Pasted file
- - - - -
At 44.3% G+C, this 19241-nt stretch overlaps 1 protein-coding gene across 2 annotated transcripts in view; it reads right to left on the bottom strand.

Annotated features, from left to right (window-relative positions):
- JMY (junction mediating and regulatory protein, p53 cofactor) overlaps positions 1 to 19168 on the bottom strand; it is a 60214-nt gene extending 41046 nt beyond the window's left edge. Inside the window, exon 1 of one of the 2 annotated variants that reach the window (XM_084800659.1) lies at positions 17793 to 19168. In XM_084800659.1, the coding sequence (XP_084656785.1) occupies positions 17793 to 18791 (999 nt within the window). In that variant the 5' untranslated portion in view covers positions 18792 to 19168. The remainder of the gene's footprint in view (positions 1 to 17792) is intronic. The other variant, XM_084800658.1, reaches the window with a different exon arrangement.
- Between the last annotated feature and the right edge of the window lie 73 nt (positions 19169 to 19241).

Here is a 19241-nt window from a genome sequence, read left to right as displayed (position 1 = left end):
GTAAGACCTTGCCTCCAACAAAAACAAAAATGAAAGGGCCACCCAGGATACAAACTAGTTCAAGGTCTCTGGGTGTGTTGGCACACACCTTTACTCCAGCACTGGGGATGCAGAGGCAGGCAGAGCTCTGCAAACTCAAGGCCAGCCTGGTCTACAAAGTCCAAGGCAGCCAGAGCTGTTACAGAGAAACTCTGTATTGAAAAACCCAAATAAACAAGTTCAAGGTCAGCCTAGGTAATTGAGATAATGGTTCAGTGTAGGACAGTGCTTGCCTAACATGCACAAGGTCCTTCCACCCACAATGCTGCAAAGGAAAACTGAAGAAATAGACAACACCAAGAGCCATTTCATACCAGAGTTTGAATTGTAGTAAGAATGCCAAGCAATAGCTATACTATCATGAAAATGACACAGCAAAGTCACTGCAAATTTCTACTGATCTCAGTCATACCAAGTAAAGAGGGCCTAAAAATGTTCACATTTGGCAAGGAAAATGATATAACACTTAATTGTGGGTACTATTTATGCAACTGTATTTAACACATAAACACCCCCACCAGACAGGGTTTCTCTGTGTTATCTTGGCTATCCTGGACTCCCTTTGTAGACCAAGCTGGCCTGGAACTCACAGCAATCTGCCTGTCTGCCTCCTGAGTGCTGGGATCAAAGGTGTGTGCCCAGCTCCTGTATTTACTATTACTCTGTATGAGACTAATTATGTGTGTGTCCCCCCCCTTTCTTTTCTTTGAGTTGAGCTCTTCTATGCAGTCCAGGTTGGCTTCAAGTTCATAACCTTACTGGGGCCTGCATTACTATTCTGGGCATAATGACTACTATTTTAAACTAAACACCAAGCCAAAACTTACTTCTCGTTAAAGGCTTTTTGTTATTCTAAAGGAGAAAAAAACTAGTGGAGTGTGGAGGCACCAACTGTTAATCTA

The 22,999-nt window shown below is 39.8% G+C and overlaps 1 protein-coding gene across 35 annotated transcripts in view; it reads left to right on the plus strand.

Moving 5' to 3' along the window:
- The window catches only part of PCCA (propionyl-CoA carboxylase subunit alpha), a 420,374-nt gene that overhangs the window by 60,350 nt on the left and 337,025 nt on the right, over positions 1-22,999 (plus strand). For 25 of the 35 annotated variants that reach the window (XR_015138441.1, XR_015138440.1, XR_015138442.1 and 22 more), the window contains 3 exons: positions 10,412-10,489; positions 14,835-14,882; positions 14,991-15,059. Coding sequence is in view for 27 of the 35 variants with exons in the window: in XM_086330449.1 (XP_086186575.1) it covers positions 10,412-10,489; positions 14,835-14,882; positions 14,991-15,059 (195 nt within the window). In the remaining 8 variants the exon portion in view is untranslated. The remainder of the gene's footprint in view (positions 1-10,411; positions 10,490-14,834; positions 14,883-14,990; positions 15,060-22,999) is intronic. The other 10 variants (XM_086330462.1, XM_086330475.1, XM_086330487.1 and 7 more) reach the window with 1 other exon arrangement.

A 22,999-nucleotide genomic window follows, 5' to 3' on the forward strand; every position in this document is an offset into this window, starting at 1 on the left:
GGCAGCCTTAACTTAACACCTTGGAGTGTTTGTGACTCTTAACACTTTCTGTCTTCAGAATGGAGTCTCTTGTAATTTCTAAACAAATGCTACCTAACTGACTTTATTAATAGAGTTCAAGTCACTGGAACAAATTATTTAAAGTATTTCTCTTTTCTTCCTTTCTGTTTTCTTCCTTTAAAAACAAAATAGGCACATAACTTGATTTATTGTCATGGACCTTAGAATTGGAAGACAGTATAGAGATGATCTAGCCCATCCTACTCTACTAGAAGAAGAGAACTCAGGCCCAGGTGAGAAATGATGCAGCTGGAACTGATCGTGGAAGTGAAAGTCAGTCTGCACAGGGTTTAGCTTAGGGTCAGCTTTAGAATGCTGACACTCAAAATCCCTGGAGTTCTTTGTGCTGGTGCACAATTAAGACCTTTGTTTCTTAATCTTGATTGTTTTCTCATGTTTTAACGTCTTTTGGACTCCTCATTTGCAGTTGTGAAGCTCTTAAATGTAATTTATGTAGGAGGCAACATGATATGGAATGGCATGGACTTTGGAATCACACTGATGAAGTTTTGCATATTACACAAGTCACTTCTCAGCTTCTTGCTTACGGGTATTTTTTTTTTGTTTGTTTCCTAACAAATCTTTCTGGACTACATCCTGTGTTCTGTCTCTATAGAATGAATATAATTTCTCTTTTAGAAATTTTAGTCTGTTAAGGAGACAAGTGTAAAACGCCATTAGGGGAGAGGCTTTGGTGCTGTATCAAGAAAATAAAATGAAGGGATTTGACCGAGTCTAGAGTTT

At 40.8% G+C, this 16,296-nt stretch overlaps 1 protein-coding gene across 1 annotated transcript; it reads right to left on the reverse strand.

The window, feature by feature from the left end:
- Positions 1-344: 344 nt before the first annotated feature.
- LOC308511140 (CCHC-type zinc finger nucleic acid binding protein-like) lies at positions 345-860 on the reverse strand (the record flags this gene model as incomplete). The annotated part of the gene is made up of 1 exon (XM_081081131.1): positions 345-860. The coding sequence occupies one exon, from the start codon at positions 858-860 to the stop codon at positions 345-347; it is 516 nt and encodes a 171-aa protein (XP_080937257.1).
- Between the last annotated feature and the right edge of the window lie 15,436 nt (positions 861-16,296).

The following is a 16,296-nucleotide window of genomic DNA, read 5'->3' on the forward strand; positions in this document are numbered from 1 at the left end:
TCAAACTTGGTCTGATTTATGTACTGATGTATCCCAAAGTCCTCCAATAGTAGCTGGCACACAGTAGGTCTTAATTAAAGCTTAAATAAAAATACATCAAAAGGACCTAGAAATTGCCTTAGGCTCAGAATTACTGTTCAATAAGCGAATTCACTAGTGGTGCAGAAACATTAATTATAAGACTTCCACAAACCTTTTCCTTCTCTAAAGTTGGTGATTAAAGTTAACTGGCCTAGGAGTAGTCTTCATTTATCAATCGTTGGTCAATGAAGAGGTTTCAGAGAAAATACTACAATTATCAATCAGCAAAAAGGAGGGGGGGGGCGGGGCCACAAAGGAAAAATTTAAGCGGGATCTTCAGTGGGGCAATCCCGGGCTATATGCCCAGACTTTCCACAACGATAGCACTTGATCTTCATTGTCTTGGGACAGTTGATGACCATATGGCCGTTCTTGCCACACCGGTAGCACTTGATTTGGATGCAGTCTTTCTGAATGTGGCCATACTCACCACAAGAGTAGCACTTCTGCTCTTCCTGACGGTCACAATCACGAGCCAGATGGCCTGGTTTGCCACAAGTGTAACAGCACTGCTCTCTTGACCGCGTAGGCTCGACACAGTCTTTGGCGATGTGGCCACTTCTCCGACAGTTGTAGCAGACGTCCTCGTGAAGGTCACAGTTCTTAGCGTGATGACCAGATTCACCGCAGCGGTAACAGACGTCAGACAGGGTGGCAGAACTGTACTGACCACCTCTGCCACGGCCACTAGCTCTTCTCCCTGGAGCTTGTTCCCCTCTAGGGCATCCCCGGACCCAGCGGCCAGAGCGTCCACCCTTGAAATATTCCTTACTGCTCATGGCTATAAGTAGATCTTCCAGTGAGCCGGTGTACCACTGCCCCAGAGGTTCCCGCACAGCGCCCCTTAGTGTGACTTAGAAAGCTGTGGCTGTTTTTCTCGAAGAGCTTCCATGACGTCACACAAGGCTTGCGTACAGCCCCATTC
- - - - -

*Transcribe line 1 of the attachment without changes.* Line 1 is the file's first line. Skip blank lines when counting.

At 44.3% G+C, this 19241-nt stretch overlaps 1 protein-coding gene across 2 annotated transcripts in view; it reads right to left on the bottom strand.